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Battle of Concessions

The story of the development of the railways of China is so interwoven with foreign intrigue, political corruption, and civil war is one of the most colorful chapters in the history of railroading. The results of the war with Japan put a different complexion on everything connected with the railways in China. The indemnity more than emptied the Imperial treasury. It necessitated foreign loans. These loans, and the European assistance in the retention of territory which had been demanded by Japan, involved China in a bewildering maze of diplomatic entanglements. There followed a period in which Russia, France, Belgium, and Germany built railways under concessions, and the representatives of these nations frankly admitted that they did not intend "to be left at the station when the train starts"-a cynical reference to the expected breakup of China. The "battle of the concessions" quite naturally aroused the hostility and suspicion of the Chinese.

Eventually the provinces of Yunnan, Kwantung, and Kwangsi were claimed by France, the whole of the Yangtze valley (including about 8 provinces) was claimed by England, Fukien, Shantung, South Manchuria and Eastern Inner Mongolia were claimed by Japan, while Russia claimed North Manchuria, Outer Mongolia and Sinkiang. The insistence on these extravagant claims by the powers concerned had been in violation of their professed adherence to the principles of the Open Door, and had retarded the normal development of China for over 20 years.

While the Portuguese had controlled the island of Macao, near Canton, since 1537. and the English became owners of the island of Hong Kong, in the same vicinity, by the treaty of 1842, no other nation had possessions on or near the coast of China until within a comparatively recent date. One result of the war between China and Japan was that Japan obtained the island of Formosa, lying 00 miles off the cast of central China.

On November 4, 1897 the German Government seized the port of Kiao Chau, on the northeastern coast of China, asserting as the cause of its action the desire to obtain satisfaction for the murder of two German missionaries by Chinese on November 1 of that year. This port was held by a German war ship until the announcement of a treaty with China by which the port of Kiao-Chau and adjacent territory were leased to Germany for a term of ninety-nine years, the German Government being given the right to land troops, construct fortifications, and establish a coaling and naval station, while German subjects were to have the right to construct railways, open mines, and transact business in the rich mineral and agricultural province of Shantung, in which Kiao-Chau is located, Chinese vessels, however, to have the same privileges in the port of Kiao-Chau that the German Government might decide to give to other nations.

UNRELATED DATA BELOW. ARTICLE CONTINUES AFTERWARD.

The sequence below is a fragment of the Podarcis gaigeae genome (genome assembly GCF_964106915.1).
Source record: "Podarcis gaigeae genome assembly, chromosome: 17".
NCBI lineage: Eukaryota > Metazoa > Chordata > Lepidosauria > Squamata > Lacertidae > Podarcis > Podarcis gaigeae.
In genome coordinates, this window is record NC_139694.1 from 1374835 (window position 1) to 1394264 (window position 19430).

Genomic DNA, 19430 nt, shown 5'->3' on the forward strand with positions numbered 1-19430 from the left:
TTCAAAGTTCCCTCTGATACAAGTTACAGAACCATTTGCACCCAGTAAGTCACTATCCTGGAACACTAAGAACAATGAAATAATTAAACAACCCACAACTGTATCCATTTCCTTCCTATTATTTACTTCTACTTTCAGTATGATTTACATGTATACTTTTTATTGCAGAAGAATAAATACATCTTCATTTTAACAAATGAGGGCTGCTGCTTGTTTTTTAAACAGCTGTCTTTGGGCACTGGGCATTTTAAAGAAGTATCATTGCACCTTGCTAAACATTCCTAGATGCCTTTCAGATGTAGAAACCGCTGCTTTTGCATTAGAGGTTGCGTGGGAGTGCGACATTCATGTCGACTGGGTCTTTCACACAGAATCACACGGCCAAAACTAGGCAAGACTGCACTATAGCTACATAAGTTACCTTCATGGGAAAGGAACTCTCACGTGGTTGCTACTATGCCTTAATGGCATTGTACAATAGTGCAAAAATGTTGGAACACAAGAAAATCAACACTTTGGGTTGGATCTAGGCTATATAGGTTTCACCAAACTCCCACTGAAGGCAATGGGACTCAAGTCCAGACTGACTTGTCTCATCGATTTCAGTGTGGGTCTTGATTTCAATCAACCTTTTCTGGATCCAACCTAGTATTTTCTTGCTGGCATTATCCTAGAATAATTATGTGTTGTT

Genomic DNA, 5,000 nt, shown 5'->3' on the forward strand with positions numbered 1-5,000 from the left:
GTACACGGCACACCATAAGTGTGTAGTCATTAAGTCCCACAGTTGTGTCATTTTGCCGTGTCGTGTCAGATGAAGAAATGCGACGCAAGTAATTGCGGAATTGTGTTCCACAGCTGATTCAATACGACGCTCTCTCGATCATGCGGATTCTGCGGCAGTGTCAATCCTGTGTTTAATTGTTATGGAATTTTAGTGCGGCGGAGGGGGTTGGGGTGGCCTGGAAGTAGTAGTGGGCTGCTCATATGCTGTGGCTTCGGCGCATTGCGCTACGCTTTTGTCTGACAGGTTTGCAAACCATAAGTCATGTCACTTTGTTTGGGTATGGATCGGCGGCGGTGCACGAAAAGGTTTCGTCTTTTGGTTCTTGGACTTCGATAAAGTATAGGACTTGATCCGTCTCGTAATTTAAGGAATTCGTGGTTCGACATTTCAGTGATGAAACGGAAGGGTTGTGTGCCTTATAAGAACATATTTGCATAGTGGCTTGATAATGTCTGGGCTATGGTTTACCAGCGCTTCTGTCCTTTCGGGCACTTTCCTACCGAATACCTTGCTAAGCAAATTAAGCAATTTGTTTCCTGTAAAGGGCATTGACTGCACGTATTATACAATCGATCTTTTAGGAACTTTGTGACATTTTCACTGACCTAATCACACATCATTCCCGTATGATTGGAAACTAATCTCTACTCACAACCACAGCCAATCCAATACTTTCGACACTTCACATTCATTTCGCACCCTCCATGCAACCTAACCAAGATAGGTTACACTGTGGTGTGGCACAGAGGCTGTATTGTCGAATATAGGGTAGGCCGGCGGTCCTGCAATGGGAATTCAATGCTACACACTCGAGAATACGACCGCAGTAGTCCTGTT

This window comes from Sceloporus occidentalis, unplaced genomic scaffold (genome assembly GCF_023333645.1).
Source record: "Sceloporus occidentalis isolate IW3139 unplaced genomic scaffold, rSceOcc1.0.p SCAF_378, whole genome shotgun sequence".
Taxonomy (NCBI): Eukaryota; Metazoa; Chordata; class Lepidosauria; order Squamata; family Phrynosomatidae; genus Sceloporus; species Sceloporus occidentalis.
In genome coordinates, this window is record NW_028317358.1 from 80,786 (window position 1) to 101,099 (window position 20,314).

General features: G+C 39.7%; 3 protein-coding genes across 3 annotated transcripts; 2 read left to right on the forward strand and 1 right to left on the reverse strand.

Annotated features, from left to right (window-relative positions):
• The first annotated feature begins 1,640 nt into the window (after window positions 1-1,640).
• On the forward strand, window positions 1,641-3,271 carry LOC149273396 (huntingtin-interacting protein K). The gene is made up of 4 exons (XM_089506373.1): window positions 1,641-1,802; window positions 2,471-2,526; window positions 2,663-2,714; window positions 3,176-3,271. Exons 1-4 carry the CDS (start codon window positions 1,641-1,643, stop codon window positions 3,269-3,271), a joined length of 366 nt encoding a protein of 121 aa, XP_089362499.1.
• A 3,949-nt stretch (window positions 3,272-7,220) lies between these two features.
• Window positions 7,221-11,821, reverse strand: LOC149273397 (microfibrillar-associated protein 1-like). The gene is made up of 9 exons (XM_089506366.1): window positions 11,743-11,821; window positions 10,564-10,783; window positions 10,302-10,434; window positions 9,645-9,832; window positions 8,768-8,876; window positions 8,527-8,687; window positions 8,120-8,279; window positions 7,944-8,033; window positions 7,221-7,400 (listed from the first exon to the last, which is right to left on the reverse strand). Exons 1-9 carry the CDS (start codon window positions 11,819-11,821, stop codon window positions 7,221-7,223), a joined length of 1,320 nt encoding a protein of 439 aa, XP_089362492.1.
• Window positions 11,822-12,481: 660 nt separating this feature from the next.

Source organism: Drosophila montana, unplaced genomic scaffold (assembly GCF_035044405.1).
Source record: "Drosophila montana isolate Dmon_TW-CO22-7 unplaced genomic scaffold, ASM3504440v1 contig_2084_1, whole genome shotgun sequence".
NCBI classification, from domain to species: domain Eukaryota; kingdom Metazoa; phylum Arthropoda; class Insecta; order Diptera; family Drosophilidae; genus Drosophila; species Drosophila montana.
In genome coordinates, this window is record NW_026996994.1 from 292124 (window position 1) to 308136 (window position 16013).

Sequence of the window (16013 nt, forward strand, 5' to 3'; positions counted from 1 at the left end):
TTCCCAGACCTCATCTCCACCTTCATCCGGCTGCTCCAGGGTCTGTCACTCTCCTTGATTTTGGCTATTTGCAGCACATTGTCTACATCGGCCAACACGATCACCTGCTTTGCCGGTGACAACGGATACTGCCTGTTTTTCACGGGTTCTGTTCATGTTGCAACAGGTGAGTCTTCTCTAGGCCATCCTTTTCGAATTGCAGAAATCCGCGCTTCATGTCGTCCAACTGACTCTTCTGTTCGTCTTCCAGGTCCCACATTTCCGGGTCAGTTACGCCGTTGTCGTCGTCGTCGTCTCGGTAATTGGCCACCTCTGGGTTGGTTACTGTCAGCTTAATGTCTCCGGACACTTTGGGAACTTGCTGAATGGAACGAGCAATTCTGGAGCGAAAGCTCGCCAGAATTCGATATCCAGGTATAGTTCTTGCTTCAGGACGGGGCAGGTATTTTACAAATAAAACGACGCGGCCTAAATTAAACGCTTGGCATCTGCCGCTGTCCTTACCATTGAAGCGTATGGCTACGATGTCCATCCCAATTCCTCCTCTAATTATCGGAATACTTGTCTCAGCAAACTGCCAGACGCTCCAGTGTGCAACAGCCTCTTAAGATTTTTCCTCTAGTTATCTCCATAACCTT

By summer-time in 1898 the scramble among the powers for footholds of territory on the Chinese coast seemed to be giving way to what Lord Salisbury described as "the battle of concessions," for the building of railways and the opening of mines. This newer battle gave his lordship much anxiety. On July 13 he cabled to Sir Claude Mac Donald: "It does not seem that the battle of Concessions is going well for us, and that the mass of Chinese railways, if they are ever built, will be in foreign hands is a possibility that we must face. One evil of this is, that no orders for materials will come to this country. That we cannot help. The other evil is, that by differential rates and privileges the Managers of the railways may strangle our trade. This we ought to be able to prevent, by pressing that proper provisions for equal treatment be inserted in every Concession."

The history of railway development in China falls into three stages. In the first place, the abortive foreign effort, illustrated by the failure of the Shanghai petitioners in 1863; the story of Sir MacDonald Stephenson's attempt in the following year, to induce the Chinese to allow the introduction of railways; and, lastly, by the fate of the Woosung Road. While, secondly, the period of progressive movement emanating from the Chinese themselves, and finding expression in Formosa and in the Imperial Railways of the North, together with the resulting developments in Manchuria.